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Articles / 2008

Peripheral artery disease treated
A minimally invasive way to get the plaque out

By Michelle L. Klampe
Ventura County Star
Friday, March 7, 2008

Jim Wingate did something a month ago that a few years ago seemed impossible. He packed up and moved from Ventura to Eureka so he and his wife could enjoy the hiking and other outdoor activities of the northern coastal hamlet.

Wingate, 64, credits the move to Ventura vascular surgeon Dr. Shawn Skillern, who used a minimally invasive procedure to treat Wingate's peripheral arterial disease by removing plaque from his arteries and restoring blood flow to his legs and feet.

"Now I can walk a couple of miles without pain," Wingate said.

Peripheral arterial disease occurs when plaque builds up in the arteries of the legs, impeding circulation and causing pain in the hips, thighs, knees, shins or feet. The disease affects about 8 million Americans. Risk factors include age, smoking, diabetes and high cholesterol, according to the American Heart Association. Heredity can also be a factor.

Although the disease is often misdiagnosed, catching and treating it is critical, because sufferers face a four to five times greater risk of heart attack or stroke. The disease can be treated with lifestyle changes and medication, or with minimally invasive procedures such as angioplasty, or atherectomy using the SilverHawk catheter, where the plaque is removed. Severe blockages may require surgery or even amputation, especially if gangrene develops.

Wingate was diagnosed with the disease 10 years ago and told he'd be looking at amputation within three years because of the severity. An avid hiker, he dismissed the prognosis, deciding he would try to beat the odds by staying active and healthy.

When he finally went to see Skillern on the advice of his primary-care doctor, Wingate was experiencing leg pain when he walked more than 100 yards and required frequent rest breaks during his favorite 7- or 8-mile hikes through Matilija Canyon.

"Your feet turn white, then kind of blue," he said. Wingate had a 100 percent blockage in one leg and a 70 percent blockage in the other, both behind his kneecaps.

In four procedures over a span of several months, Skillern threaded the special catheter through Wingate's groin and into the affected arteries to cut out and remove the plaque blocking the blood flow.

"It essentially made him a new man, with no limitations," Skillern said

Skillern said one advantage of the SilverHawk procedure is that it affects the body less than angioplasty and can reach areas, such as the back of the knee, that are sometimes difficult to treat.

The procedure also can be repeated if the plaque builds up again.

Because it does not require a major incision or general anesthesia, the procedure can be performed on people who aren't good candidates for surgery.

"Some of these people are so sick that traditional methods of getting blood flow restored aren't available," Skillern said.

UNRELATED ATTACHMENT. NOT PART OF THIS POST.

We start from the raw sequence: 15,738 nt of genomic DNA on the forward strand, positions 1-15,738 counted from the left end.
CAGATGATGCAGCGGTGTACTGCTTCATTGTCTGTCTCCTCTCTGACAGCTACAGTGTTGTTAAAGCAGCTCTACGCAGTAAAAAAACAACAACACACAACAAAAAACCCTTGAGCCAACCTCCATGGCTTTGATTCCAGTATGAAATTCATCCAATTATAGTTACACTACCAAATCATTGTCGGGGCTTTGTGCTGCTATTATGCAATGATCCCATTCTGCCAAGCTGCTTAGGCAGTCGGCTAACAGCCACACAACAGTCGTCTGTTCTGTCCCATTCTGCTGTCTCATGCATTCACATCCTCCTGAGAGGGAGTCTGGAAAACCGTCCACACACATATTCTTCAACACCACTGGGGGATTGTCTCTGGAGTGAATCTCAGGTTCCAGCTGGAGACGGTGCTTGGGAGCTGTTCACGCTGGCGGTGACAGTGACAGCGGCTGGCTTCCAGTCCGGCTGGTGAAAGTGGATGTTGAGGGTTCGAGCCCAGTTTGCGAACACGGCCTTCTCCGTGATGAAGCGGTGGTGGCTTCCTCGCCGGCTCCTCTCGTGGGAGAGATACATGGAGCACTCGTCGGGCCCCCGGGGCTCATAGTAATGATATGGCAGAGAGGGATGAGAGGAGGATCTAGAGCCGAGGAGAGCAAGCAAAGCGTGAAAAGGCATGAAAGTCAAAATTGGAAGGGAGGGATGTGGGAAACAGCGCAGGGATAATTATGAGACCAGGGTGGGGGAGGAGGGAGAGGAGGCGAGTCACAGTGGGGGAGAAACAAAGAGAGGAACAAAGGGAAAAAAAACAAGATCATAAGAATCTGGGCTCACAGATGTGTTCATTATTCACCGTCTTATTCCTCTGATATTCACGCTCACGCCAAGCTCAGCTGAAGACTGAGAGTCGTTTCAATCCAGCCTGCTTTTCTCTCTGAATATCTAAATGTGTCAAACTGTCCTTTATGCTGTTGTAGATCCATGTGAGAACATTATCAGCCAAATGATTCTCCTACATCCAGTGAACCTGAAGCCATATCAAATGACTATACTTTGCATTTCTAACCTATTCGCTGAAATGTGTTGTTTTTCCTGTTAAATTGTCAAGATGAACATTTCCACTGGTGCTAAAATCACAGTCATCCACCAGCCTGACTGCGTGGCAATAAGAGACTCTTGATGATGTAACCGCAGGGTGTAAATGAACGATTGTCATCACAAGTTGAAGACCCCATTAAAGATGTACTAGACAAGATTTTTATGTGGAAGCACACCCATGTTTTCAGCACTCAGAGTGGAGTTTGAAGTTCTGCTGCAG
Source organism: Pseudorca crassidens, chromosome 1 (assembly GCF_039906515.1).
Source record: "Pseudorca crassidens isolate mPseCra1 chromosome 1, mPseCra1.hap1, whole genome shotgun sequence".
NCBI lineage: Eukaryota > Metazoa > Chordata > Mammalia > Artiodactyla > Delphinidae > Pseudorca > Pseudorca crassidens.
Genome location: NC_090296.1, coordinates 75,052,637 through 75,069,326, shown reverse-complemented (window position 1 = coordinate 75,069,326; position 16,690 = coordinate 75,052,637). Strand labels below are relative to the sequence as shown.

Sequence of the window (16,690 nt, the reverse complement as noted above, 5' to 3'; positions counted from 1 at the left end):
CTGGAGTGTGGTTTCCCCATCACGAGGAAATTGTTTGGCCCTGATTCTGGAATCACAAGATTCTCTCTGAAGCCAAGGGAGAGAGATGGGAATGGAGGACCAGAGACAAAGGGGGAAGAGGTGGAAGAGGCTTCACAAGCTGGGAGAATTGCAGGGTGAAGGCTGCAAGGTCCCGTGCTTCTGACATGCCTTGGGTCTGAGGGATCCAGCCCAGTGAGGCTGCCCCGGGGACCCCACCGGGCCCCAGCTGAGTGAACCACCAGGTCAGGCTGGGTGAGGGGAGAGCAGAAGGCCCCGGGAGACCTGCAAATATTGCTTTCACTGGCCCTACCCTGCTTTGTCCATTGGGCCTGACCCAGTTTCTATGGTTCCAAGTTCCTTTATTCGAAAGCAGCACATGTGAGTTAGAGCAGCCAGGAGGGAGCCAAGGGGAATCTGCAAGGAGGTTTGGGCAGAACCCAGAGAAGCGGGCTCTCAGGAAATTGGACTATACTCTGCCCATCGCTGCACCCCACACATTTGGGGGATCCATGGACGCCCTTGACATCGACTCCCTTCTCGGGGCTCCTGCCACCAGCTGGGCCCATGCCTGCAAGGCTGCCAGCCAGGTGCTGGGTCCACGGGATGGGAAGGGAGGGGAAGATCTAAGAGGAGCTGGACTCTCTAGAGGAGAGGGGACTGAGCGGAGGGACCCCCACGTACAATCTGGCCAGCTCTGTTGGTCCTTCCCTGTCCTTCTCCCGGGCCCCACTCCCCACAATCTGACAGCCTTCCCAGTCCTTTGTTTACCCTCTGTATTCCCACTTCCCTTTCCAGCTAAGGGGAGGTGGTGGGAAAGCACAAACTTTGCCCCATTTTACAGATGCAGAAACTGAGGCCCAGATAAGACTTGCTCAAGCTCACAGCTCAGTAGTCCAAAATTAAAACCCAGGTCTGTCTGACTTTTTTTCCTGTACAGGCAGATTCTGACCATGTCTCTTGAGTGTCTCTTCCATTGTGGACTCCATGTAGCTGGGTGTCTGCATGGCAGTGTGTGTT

Skillern has used the device in about 100 procedures at Community Memorial Hospital in Ventura over the past two years. He often doesn't know until he has a patient in the catheterization lab and has seen pictures of the arteries whether it will be the right tool to address their blockage.

In one recent case, he injected dye into an elderly Santa Barbara man's arteries, watched it flow through the veins in the man's lower extremities, and pondered his options. The man had already had a bypass on his right leg. Skillern found that a blockage in the upper left thigh was a good candidate for plaque removal using the SilverHawk.

In minutes, he threaded the catheter through the man's groin and positioned the SilverHawk so the tiny rotating blade could chisel out the stringy white plaque, an amount about the size of a grain of rice.

The plaque is captured in a receptacle in the catheter and removed from the body with the device. Removing just a little bit can promote better blood flow and improve the patient's quality of life, Skillern said.

"The goal is to significantly improve the blood flow getting to the extremity," he said. "You can see it on the monitors as you literally remove the plaque and open up the artery."

Patients are up and walking hours after the procedure, and because it's minimally invasive, they can return to normal activities quickly.

"I noticed an improvement immediately" after the first procedure, said Wingate, now retired from the Ventura County Medical Examiner-Coroner's Office. His last procedure was about four months ago, and a month ago, he moved up north to take advantage of his newly pain-free legs.

"Now I go down to the marsh every day and walk," he said.

The SilverHawk isn't for every doctor. Some prefer angioplasty.

"Some doctors get really excited about it," said Dr. Charles Hennemeyer, an interventional radiologist with Los Robles Radiology Associates who works at Los Robles Hospital and Medical Center in Thousand Oaks. "It's not the greatest device ever. I don't reach for it a lot."

"The SilverHawk is a tool in the armament," said Dr. Greg Albaugh, a vascular and endovascular surgeon who practices at St. John's Regional Medical Center in Oxnard. "Every case you look at, you try to do something with an endovascular (minimally invasive) approach first."

The downside, he said, is that the benefits won't last as long as a bypass would. But it could postpone the need for a bypass, extending the person's treatment options, he said.

"You want to put off the bypass as long as you can," he said. "The disease never goes away."